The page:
Rheinmetall-Borsig MK 108 30mm cannon
In many ways, the Rheinmetall-Borsig MK 108 30mm cannon was considered to be a masterpiece of weapons engineering, due to it's compact size, ease of manufacture and hitting power. Although it was first designed by Rheinmetall-Borsig in 1940 as a private venture, the design was finalized in 1942. It met a later RLM requirement for a new aircraft cannon that could knock down enemy bombers with the lowest expenditure of ammunition and stay beyond the range of enemy defensive fire.
In short, the MK 108 was a blow-back operated, rear-seared, belt fed 30 mm cannon using electric ignition and was charged and triggered by simple compressed air. One drawback was that once installed, there was no method to adjust the gun's harmonization. One distinctive physical feature was the very short gun barrel, which gave the MK 108 a low muzzle velocity of 500-540 meters (1640-1770 feet) per second. The maximum rate of fire was 650 rounds per minute. The operating sequence for the MK 108 went like this:
An ammunition can fed the rounds to the gun by means of a disintegrating belt
Once the sear was released, the bolt went forward under the action of the two driving springs
A projection on the top of the bolt passed through the ring, thus extracting a round
This then forced the round into the chamber and fired the round while the heavy bolt was still moving forwards
The empty cartridge case reinserted itself in its link after firing
Ejection was achieved by means of pawls activated by camming grooves that were cut into the top of the bolt
Finally, the new round slipped into position and the sequence repeated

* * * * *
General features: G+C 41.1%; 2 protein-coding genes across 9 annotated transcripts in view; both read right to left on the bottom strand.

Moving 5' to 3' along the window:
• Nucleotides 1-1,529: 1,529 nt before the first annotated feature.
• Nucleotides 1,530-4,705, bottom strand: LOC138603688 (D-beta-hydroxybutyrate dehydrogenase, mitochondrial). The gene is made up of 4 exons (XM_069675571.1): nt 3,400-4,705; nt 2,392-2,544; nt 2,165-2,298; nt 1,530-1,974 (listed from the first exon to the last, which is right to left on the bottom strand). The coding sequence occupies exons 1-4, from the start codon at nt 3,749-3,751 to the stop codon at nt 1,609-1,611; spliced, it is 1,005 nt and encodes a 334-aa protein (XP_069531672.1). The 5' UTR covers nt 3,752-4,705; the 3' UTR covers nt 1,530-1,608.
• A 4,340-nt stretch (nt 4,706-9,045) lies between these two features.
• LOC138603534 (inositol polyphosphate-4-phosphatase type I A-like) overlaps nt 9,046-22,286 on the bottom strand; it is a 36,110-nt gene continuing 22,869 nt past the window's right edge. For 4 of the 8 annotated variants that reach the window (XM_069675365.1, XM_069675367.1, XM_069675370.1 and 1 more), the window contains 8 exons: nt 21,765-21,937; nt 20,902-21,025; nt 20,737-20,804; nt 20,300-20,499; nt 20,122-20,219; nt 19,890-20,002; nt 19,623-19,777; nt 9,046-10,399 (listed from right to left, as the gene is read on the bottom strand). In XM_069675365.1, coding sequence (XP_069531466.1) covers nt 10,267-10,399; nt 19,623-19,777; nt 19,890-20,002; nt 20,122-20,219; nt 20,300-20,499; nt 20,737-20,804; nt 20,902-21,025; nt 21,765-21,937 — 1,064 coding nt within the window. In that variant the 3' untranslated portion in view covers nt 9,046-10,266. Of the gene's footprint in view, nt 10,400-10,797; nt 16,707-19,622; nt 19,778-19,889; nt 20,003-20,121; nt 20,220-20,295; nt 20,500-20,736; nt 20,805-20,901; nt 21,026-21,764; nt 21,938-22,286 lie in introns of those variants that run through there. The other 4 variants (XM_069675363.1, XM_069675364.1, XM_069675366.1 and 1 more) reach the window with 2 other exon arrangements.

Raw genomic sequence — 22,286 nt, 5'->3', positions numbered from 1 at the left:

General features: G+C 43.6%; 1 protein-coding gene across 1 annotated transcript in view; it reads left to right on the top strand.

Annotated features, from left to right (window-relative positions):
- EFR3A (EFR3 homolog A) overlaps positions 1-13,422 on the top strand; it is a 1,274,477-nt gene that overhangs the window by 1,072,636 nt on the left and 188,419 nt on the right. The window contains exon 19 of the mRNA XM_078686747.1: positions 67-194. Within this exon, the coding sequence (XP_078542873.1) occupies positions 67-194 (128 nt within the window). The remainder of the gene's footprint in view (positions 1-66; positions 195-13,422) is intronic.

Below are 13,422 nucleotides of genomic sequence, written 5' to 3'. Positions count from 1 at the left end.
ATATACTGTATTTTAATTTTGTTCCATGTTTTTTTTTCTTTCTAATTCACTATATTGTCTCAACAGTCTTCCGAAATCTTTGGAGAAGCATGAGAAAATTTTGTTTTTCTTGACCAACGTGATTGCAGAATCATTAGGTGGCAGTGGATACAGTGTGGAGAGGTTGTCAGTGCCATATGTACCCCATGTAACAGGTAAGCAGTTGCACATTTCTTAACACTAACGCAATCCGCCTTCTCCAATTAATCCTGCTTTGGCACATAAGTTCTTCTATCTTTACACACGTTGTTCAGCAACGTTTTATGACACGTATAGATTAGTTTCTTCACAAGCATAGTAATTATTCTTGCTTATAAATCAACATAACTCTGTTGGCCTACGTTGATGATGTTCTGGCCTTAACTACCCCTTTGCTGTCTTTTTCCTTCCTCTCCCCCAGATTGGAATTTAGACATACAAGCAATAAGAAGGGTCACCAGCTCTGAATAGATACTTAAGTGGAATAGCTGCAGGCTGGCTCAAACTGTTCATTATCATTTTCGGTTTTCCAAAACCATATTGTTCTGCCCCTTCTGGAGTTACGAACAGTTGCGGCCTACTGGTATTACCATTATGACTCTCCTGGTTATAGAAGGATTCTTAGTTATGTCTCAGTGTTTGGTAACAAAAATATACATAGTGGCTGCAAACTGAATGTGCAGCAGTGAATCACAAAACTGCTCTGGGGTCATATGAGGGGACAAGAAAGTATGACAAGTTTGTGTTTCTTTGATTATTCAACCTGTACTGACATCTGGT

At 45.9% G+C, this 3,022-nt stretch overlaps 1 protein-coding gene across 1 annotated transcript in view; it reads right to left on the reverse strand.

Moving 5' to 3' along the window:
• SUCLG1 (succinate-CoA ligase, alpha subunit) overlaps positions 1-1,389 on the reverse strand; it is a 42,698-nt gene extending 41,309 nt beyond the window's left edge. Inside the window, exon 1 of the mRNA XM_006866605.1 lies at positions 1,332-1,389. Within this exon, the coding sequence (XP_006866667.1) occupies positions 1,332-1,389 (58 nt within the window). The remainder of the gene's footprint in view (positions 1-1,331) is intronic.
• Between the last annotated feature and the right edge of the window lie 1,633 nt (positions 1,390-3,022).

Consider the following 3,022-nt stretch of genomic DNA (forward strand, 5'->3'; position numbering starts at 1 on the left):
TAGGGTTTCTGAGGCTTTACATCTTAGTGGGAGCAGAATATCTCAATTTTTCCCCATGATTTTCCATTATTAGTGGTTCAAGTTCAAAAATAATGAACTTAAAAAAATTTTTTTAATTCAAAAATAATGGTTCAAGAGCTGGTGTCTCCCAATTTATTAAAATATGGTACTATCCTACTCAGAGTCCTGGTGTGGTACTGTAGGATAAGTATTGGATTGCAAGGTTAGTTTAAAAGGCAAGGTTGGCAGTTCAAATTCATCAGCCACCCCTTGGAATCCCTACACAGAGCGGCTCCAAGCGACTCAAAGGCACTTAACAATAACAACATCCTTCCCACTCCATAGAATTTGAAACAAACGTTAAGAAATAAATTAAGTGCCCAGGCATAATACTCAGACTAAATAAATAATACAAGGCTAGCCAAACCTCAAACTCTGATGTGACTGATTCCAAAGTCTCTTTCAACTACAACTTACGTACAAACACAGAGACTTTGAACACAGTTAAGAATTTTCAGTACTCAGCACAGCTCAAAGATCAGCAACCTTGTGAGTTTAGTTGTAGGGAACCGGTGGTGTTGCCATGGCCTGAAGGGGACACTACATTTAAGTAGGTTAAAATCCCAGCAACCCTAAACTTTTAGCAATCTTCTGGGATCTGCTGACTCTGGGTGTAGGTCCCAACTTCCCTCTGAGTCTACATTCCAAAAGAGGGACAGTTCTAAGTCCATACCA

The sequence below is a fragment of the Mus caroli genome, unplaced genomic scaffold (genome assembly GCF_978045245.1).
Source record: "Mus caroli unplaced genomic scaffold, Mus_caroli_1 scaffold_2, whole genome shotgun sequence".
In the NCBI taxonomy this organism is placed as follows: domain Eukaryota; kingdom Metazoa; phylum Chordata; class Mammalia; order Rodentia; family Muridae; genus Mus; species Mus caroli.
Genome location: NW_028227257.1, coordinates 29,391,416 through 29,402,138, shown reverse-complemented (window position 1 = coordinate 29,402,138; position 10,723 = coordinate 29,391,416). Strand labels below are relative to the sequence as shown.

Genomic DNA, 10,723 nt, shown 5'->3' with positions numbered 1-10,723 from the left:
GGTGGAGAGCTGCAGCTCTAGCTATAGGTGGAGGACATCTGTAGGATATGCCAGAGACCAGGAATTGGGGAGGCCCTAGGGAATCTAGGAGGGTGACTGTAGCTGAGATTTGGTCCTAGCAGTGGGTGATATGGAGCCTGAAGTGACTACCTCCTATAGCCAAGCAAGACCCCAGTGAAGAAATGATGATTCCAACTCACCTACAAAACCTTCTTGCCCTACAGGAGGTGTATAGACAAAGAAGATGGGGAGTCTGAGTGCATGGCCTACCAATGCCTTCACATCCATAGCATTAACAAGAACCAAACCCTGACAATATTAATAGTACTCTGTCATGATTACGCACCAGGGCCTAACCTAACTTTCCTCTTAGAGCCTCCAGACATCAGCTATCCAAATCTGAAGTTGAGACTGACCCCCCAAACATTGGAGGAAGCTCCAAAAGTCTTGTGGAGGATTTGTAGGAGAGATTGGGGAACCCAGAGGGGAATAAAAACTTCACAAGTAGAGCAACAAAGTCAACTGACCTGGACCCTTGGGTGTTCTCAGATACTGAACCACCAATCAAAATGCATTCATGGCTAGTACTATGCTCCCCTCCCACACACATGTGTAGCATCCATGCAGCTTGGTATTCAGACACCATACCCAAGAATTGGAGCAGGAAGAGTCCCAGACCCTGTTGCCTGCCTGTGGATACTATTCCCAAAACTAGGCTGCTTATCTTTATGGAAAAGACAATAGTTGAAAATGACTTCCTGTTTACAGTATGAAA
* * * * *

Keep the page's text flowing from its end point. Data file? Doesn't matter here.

An interesting feature was that neither the barrel or receiver moved in recoil, the entire force of firing was absorbed by the rearward movement of the bolt against the driving springs, which buffered against the recoil. No locking mechanism was needed, because by the time the fired round had overcome the inertia of the firing bolt, the round had left the barrel and the pressure had dropped.
There were two main types of ammunition for the MK 108 to use, a 30 mm high-explosive self-destroying tracer ("M-Shell" or "Mine-Shell") and a 30 mm incendiary shell. The first type was designed to cause a maximum blast effect by combining a very thin shell casing with the maximum load of explosive. Tests carried out at Rechlin (where most of the Luftwaffe aircraft and weapons tests were done) showed that with a "M-Shell" with 85 grains of explosive, five hits could destroy a B-17 or B-24 bomber. The second type of shell, the incendiary, was meant to be targeted at the fuel tanks of the enemy plane. Since some penetrating force was still needed to overcome the armor or airframe of the target, and not have the shell break up or explode upon contact, a hydrodynamic fuse was fitted so that the shell only exploded once it came into contact with liquid.
Although there were drawbacks with the MK 108, such as an insufficient flat trajectory (the shell "arced" too much due to the low muzzle velocity) and that the ammunition belts sometimes ripped when the guns were fired while the aircraft was banking sharply, the MK 108 was chosen to be fitted in a wide variety of Luftwaffe aircraft (please see table below) before the war's end. It was also planned to be used in many of the project aircraft also (please see table below), for the reasons given above: ease of manufacture, compact size and weight and destructive power. The MK 108 30mm cannon earned a fearsome reputation among Allied bomber crews, who named it the "pneumatic hammer" due to its distinctive firing sound.